Convention center safety concerns cancel auto show

Inspections of slab's collapse will keep facility closed into next week

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The 2007 Pittsburgh International Auto Show, scheduled to begin Saturday at the David L. Lawrence Convention Center, was canceled last night after it was announced that safety inspections would keep the facility closed until at least early next week.

Darrell Sapp, Post-Gazette
Ironworkers get ready to hook up and lift the fallen beam at the convention center yesterday.
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The independent reviews were ordered by city and Allegheny County officials after a 20-foot-by-60-foot section of concrete flooring in a second-floor loading dock collapsed Monday afternoon.

"We are saddened that the auto show will not be able to take place at this time," Denise Brennan, Greater Pittsburgh Automobile Dealers Association executive vice president/CEO, said in a statement last night.

"Safety is, of course, our primary concern. Unfortunately, building officials needed more time to assess the situation, and we just ran out of time."

Ms. Brennan said her group would continue to work with convention center officials in the hope of rescheduling the nine-day show sometime in the spring.

The other show most affected by the convention center closing is a conference for Efficient Collaborative Retail Marketing, a forum that brings together retailers and manufacturers of health and beauty products.

Mary Conturo, executive director of the city-county Sports & Exhibition Authority, said the authority has business interruption insurance in the event a show cannot be staged.

The auto show's cancellation quickly followed the announcement by the SEA, which owns the convention center, that it had hired Wiss, Janney, Elstner Associates Inc. of Cleveland to perform an independent physical inspection of the building.

Another firm, Leslie E. Robertson Associates, of New York, also will review the work of the convention center's architect and builders, who are trying to determine what caused the floor collapse during the first stages of the auto show's arrival.

A 48-foot tractor-trailer delivering equipment for the auto show apparently triggered the collapse about 2 p.m. Monday, which sent concrete, a steel beam and a high-lift vehicle plummeting onto a walkway and water feature 30 feet below. No one was injured in the incident, but the truck, which was precariously suspended across the hole in the floor, could not be secured until yesterday.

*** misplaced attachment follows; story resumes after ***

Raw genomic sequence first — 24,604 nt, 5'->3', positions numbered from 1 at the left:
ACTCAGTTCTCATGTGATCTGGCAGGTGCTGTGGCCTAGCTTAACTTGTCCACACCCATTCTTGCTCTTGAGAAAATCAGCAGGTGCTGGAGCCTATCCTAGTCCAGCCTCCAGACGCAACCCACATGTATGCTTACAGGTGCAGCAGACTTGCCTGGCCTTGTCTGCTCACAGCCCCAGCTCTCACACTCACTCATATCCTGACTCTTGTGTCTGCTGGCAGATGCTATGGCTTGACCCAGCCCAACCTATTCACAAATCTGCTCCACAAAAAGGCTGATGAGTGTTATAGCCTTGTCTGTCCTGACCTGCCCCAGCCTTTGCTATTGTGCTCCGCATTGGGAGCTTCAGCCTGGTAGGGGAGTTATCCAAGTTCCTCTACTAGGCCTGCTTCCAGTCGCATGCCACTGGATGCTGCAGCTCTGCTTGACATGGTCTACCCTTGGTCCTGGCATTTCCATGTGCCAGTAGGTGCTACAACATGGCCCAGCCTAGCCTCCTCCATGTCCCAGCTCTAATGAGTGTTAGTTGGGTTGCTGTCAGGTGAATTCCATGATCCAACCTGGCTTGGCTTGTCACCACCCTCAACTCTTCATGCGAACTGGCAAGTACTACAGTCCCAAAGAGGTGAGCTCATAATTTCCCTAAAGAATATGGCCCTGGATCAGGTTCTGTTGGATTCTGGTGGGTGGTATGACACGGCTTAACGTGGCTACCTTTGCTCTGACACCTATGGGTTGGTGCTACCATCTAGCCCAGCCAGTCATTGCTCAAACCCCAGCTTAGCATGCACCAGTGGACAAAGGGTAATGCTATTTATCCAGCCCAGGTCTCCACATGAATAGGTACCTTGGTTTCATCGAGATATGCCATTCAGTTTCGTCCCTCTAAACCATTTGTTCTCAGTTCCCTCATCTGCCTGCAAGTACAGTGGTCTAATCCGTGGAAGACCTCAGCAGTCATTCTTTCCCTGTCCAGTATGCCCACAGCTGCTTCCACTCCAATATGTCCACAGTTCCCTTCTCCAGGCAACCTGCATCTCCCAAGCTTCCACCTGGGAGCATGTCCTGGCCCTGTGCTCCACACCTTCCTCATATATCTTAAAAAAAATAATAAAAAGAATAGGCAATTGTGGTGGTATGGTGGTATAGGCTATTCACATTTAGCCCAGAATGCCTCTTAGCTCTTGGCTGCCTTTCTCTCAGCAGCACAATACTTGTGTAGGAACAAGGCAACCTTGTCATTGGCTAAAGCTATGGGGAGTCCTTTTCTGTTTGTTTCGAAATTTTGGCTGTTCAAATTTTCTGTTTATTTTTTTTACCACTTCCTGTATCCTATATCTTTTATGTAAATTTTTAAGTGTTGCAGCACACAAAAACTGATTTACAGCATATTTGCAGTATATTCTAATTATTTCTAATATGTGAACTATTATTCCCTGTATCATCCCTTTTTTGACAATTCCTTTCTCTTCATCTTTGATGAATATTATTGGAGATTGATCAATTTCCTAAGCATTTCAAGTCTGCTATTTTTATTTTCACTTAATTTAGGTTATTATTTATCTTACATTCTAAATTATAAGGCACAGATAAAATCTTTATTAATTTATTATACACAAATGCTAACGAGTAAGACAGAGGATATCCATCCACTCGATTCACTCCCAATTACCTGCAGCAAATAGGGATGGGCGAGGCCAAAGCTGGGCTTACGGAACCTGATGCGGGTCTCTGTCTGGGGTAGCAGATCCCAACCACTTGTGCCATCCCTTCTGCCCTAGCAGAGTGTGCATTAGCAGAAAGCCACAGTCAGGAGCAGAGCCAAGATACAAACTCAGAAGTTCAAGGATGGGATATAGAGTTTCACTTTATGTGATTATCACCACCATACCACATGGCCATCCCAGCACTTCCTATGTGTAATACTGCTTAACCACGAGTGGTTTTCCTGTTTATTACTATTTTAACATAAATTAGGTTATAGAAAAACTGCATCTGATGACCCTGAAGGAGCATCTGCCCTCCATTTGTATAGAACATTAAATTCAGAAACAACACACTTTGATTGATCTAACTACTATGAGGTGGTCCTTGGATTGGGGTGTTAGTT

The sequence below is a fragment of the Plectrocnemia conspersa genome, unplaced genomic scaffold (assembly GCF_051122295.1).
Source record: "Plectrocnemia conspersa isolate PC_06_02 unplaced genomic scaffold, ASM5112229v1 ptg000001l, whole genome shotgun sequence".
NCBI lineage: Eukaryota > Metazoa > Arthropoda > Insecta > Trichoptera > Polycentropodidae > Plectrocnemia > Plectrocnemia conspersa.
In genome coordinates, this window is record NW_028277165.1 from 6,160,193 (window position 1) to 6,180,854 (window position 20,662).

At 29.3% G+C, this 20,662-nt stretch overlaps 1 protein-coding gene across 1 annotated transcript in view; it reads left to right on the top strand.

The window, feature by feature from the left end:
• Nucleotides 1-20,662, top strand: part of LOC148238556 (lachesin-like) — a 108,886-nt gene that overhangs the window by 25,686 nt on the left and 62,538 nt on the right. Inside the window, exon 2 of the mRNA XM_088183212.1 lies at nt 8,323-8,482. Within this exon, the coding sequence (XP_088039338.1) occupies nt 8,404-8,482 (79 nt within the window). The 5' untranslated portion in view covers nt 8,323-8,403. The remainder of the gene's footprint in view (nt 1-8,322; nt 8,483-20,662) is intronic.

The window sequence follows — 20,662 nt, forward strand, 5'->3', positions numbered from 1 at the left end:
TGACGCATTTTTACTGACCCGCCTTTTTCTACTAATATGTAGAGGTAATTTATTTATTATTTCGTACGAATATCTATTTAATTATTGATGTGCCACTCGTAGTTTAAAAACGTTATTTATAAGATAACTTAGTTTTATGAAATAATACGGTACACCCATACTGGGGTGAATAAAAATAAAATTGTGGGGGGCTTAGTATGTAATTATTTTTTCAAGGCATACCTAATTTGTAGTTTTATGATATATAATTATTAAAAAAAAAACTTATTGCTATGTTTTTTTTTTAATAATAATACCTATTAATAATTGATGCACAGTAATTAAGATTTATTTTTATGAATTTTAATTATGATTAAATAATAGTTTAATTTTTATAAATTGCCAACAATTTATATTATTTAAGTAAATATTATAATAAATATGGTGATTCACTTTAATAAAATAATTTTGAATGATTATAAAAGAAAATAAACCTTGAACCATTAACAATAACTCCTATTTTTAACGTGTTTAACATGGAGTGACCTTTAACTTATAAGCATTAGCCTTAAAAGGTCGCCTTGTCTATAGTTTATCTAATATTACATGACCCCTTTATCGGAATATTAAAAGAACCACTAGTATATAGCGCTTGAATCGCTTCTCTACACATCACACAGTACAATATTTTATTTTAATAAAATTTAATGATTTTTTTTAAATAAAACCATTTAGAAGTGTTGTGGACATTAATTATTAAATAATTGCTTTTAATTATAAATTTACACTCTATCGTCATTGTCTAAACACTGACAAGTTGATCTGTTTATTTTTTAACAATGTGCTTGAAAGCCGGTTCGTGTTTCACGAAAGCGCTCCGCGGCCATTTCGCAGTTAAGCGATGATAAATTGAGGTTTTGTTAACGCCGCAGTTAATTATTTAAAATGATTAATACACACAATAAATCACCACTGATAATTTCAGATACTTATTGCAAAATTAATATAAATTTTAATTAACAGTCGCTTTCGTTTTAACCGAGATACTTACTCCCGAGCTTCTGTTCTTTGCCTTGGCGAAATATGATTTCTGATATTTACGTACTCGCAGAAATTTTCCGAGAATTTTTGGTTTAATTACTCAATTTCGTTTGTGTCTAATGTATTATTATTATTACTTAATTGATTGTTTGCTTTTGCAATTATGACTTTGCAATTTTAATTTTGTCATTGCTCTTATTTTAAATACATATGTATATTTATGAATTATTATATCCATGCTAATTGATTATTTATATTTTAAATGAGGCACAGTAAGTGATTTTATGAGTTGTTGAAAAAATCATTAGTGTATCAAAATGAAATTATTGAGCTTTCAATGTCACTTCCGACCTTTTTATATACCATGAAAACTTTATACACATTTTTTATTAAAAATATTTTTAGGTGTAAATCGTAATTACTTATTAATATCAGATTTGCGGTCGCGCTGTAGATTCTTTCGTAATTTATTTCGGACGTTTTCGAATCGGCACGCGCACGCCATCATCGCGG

While investigators look for a cause, an initial focus appears to be on an expansion joint in the area of the collapse.

State Sen. Sean Logan, D-Monroeville, an SEA board member, said preliminary indications are that an expansion joint in the building could be at issue.

Ron Graziano, chief of the city's Bureau of Building Inspection, said he has been told that investigators also are "looking at connections along the expansion joint."

Expansion joints open or close as structures respond to changes in temperature. While that is one area officials are examining, they have not arrived at any conclusions, Mr. Logan said.

He said officials also believe, preliminarily, that whatever triggered the collapse is isolated to that section of the building, although he cautioned that they won't know for sure until a full review has been completed.

The area of the collapse, which includes a section of 10th Street between French Street and Fort Duquesne Boulevard, remains closed. The convention center, which was evacuated for more than two hours after the incident, was reopened later Monday, but has been closed to the public since Tuesday.

The cancellation of the auto show came hours after a morning meeting of a dozen representatives of the Downtown hotel community and VisitPittsburgh, the group that promotes the city and books conferences for the convention center. The session, held in the Regional Enterprise Tower, Downtown, was used to discuss what to do if the convention center remains closed.